Monitoring drug levels
Therapeutic Drug Monitoring (TDM) is a means of finding the optimal dosing interval with the aim of the greatest possible reduction of toxicity while simultaneously maintaining the effect. This is the determination of the concentration of drug levels in biological samples, which are evaluated in connection with the clinical condition.
Indication for TDM[edit | edit source]
- Difficult to monitor the effect of the drug;
- complex mechanism of action;
- toxicity (low therapeutic index – digoxin, cytostatics);
- assumption of a significant drug interaction;
- suspicion of reduced effectiveness of the drug in a specific patient;
- intoxication, prevention of intoxication;
- genetic polymorphism (rapid and slow metabolizers, large inter-individual differences in effect - theophylline);
- prophylactic drug administration;
- doubt about patient compliance (cooperation).
Individualization of dosage[edit | edit source]
The purpose of TDM is also to design a dosage regimen for a specific patient. Fluctuations in plasma drug levels may be due to medical conditions, polymorbidity, drug interactions, in the critically ill, the elderly, neonates, or the chronically ill.
Strategy[edit | edit source]
First, the therapeutic concentration to be achieved is determined. The lower limit is a therapeutic effect, the upper limit already shows toxic effects. Therefore, approximately the middle of this range is chosen. Medicines are usually administered in the form of repeated doses or continuous infusions. Therefore, the goal is to determine an appropriate maintenance dose. Sometimes, however, it is necessary that the target concentration (css concentration in the steady state) be reached already at the beginning of the therapy - an initiation (introductory, impact, loading) dose. This is particularly appropriate for drugs that would take too long to reach a steady-state concentration considering the purpose of the treatment (e.g. lidocaine). Steady-state plasma concentration, with constant supply and elimination of the drug, is reached in approximately 4-5 elimination half-lives (the level will be 95-97% css).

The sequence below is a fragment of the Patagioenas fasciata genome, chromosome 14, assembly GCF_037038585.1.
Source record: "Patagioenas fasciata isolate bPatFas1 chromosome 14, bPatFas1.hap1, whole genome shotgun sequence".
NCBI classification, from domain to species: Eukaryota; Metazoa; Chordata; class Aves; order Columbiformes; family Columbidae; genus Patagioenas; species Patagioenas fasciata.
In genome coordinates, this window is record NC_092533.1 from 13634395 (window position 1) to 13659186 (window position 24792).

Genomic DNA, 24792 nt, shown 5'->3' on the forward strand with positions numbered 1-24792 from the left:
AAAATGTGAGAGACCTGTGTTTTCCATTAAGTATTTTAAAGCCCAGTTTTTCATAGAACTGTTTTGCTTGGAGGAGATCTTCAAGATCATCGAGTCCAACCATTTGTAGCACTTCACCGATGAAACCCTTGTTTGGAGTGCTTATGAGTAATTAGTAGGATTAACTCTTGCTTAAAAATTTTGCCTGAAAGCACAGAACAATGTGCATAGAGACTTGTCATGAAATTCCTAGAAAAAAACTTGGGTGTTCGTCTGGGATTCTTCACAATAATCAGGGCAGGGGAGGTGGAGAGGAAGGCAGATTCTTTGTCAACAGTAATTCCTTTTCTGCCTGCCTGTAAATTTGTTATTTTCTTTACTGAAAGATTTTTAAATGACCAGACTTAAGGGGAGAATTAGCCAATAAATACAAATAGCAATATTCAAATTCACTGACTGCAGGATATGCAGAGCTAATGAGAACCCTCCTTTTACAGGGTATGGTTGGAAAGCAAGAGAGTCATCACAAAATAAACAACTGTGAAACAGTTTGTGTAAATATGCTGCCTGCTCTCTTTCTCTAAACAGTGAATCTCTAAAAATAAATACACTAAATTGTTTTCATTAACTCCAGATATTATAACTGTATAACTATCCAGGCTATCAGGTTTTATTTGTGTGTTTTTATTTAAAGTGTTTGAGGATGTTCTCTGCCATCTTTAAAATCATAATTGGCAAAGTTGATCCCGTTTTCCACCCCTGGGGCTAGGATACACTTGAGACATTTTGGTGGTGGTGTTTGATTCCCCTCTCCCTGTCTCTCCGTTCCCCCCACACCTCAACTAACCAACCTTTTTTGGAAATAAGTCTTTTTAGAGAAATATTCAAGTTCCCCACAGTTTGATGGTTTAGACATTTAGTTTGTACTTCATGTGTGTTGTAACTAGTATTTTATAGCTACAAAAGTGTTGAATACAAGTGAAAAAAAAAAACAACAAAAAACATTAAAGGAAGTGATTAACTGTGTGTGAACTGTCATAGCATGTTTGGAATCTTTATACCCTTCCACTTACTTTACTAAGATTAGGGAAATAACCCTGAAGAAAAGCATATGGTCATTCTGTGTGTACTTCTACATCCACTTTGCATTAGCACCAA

Sampling[edit | edit source]
The collection of biological samples for TDM has its own rules. Samples should be collected after the previous dose and before the next scheduled dose. However, some drugs are eliminated very quickly after administration, so it is appropriate to take a sample after administration of the dose. The first sample is to be taken after two elimination halves. Although the condition has not yet stabilized, we can thus prevent damage to the patient during the administration of toxic drugs. If the measured concentration is 90% of the expected concentration, we can halve the dosing rate.
TDM is suitable for these drugs[edit | edit source]
- Antibiotics: aminoglycosides (gentamicin, amikacin), vancomycin.
- Antiepileptic drugs: ethosuximide, phenobarbital, phenytoin, carbamazepine, valproic acid, lamotrigine, primidone.
- Thymoprophylaxis: lithium.
- Bronchodilation: theophylline.
- Cytostatics: busulfan, methotrexate.
- Immunosuppressants: cyclosporin-A, mycophenolate mofetil, sirolimus, tacrolimus.
- Cardiovascular drugs: digoxin, antiarrhythmics, warfarin, heparin.
Links[edit | edit source]
References[edit | edit source]
- LINCOVÁ, Dagmar – FARGHALI, Hassan, et al. Základní a aplikovaná farmakologie. 2. edition. Praha : Galén, 2007. ISBN 978-80-7262-373-0.
Recommended reading[edit | edit source]
- MARTÍNKOVÁ, Dahlia – CHLADEK, Jaroslav, et al. General Pharmacology. 1. edition. Hradec Králové : Olga Cermáková, 2001. ISBN 80-902883-4-0.